GUEST AUTHOR ARCHIVES
November 29, 2004
As foundations, private enterprise and governments continue their struggle to develop better therapies for neurological disorders faster, venture philanthropy is looking to shift the entire landscape. Most specifically, FasterCures, formed under the auspices of the Milken Institute, is boldly challenging all aspects of "the complex machinery that drives breakthroughs in medicine work."
The FasterCures Acceleration agenda addresses four key areas:
1. Science and Technology
2. Law and Regulation
3. Economics and Finance
4. Social Issues and Ethics
I highly recommend following this link to their position on increasing incentives for medical cures. It pinpoints why defining the neurotechnology industry will accelerate faster, more targeted cures for mental illness.
Update: Barron's - the cover story of the latest issue of Barron's is entitled: "Stategic giving - A Special Report on Philanthropy -- Business principles are reshaping the charitable world. Five nonprofits to watch.These new players are saying that maybe if we take the best of the business world and the best of philanthropy, we could get some traction on solving these problems," says Elizabeth Bremner, president of the Palo Alto., Calif.-based Foundation Incubator, an organization that helps newly-minted Silicon Valley millionaires get charitable ventures up and running."
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November 19, 2004
Mental illness represents the largest and fastest growing unmet medical market with an estimated 1.5 billion people suffering from a diagnosable mental disorder in a given year. Annually, neurodegenerative diseases and disorders generate more healthcare related costs and lost income than any other therapeutic arena: an estimated $1.0 trillion worldwide and $250 billion in the U.S. As population growth continues and people live longer these numbers will soar much higher.
Translating basic research into actual cures for mental illness will require an order of magnitude more capital than is currently being invested by governments, private enterprise and foundations. With the annual direct and indirect cost of mental illness approaching $250B in the US, the $1.4B NIMH budget remains a drop in the bucket when compared to the size of the problem. Even the estimated $30B annually invested by pharmaceutical and biotechnology companies to develop new treatments for mental illness is inadequate with respect to size of the global mental health care crisis.
To dramatically increase the amount of financial capital available to neuroscience researchers and emerging companies, neuroscience must become an industry that can attract global capital: the neurotechnology industry.
The neurotechnology industry faces unique investment, research, and regulatory issues currently hidden by the fragmented coverage of relevant sectors including: biotechnology, pharmaceuticals, biopharmaceuticals, and medical devices. The lack of a focused industry analysis results in reduced valuations for companies, incomplete investment scrutiny, and a cloudy view of the competitive dynamics in this rapidly expanding and highly profitable industry.
Just as nano-scale science evolved into the nanotechnology industry over the past five years becoming the focus of over 50 venture funds while simultaneously engaging global equity markets through tracking indexes (e.g. Merrill Lynch Nanotech Index) defining the neurotechnology industry will increase the potential for successful exit strategies available to neurotechnology companies and investors. With the public markets pulling for the latest translation of research into successful treatments, the pool of capital that neurotechnology venture funds will have at their disposal will increase dramatically.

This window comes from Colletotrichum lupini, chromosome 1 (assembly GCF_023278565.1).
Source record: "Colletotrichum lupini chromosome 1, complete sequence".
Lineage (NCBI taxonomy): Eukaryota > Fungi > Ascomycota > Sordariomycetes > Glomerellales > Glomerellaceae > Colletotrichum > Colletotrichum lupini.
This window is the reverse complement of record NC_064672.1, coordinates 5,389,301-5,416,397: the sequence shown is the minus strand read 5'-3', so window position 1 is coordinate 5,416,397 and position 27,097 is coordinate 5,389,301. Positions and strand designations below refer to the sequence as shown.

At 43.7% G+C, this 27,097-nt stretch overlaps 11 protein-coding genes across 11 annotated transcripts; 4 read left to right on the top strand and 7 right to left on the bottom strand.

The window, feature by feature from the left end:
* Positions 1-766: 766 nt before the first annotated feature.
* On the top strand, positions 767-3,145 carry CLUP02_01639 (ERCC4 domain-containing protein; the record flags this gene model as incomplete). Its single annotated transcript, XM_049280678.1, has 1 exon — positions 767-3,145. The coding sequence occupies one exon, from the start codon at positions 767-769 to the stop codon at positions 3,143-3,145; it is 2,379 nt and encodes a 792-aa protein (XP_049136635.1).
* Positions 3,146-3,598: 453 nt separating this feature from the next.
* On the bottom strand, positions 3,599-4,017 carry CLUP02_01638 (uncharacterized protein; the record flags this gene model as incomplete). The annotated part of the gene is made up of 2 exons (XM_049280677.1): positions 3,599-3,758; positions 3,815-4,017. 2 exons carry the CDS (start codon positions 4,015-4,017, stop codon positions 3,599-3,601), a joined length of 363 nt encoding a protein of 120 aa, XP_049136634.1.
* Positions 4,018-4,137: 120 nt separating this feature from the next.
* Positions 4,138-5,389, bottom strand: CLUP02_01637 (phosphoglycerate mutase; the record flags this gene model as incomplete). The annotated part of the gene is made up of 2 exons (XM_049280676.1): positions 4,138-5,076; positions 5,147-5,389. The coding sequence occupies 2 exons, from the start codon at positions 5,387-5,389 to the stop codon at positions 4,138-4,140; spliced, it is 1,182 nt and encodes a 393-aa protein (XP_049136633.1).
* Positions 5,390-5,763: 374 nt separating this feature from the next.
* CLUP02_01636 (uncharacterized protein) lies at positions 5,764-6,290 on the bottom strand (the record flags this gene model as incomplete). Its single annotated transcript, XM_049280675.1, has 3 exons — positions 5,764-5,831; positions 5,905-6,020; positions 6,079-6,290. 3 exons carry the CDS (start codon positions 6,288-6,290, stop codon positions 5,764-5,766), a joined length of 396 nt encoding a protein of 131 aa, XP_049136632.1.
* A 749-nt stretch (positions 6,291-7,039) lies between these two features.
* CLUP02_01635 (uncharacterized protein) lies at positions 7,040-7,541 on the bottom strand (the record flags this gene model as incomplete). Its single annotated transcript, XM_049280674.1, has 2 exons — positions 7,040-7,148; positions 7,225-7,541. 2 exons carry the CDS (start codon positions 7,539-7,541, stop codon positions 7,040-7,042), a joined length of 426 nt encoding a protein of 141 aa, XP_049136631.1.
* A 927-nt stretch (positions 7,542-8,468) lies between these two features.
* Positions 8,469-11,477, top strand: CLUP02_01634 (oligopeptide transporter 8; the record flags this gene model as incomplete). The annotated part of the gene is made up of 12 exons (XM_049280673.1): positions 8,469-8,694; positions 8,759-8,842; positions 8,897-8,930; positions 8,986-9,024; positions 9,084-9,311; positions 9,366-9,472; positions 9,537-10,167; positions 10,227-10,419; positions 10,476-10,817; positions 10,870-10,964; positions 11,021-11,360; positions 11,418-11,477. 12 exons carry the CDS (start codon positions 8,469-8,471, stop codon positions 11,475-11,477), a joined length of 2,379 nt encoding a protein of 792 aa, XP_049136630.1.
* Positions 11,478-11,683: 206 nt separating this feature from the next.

Think about it this way: if there was a simple way to invest in mental health wouldn't you want 10% of your retirement portfolio focused on neurotech ventures who are creating the next generation of tools for neurodegenerative diseases and mental disorders. If so, what companies would you include?
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November 16, 2004
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November 15, 2004
William Safire, the insightful New York Times Op-Ed, will end his regular column in early 2005, a Times spokeswoman said Monday. Safire will turn 75 next month, and plans to devote more time to The Dana Foundation, a non-profit organization active in neuroscience research, the arts, and education. Among the many notable contributions Safire made over the five decades as a reporter was his recent coining of the term "neuroethics."
"That (Dana) is the main reason to leave the column," Safire told E&P by phone from his Washington, D.C., office Monday. "I want to have another run at something new." If there is anyone who sees where neurotechnology is headed it is Safire. Time to give him a call.
+ TrackBacks (0) | Category: Neuroethics
November 9, 2004
"The limits of our language are the limits of our world
-Philosopher Ludwig Wittgenstein, 1921
Distinguishing the line between therapy and enhancement remains a contentious and difficult project. The debate revolves around a number of moral concerns, philosophical approaches, and practical safety issues as to the proper role of medicine, therapeutics, and values in society.
While most agree that a therapy can roughly defined as a treatment for a disorder or deficiency, which aims to bring an unhealthy person towards a healthier state of being, the term enhancement is so problematic that is has created grid-lock in ethical discussions of great practical importance.
No where was this more clear than in the keynote talks given by Leon Kass and Francis Fukayama at the American Society for Bioethics and Humanities conference in Philadelphia last week. The problem with these two terms is that they are not mutually exclusive, what might be considered healthy and normal for one person may not be for another.
So, what is normal? Clearly, every person enters the world with different natural endowments that fall along a distribution of emotional, cognitive and sensory capabilities. Those individuals with debilitating mental disorders or that exhibit extreme deficiencies in a particular capability relative to the general population are easily characterized into the therapy category.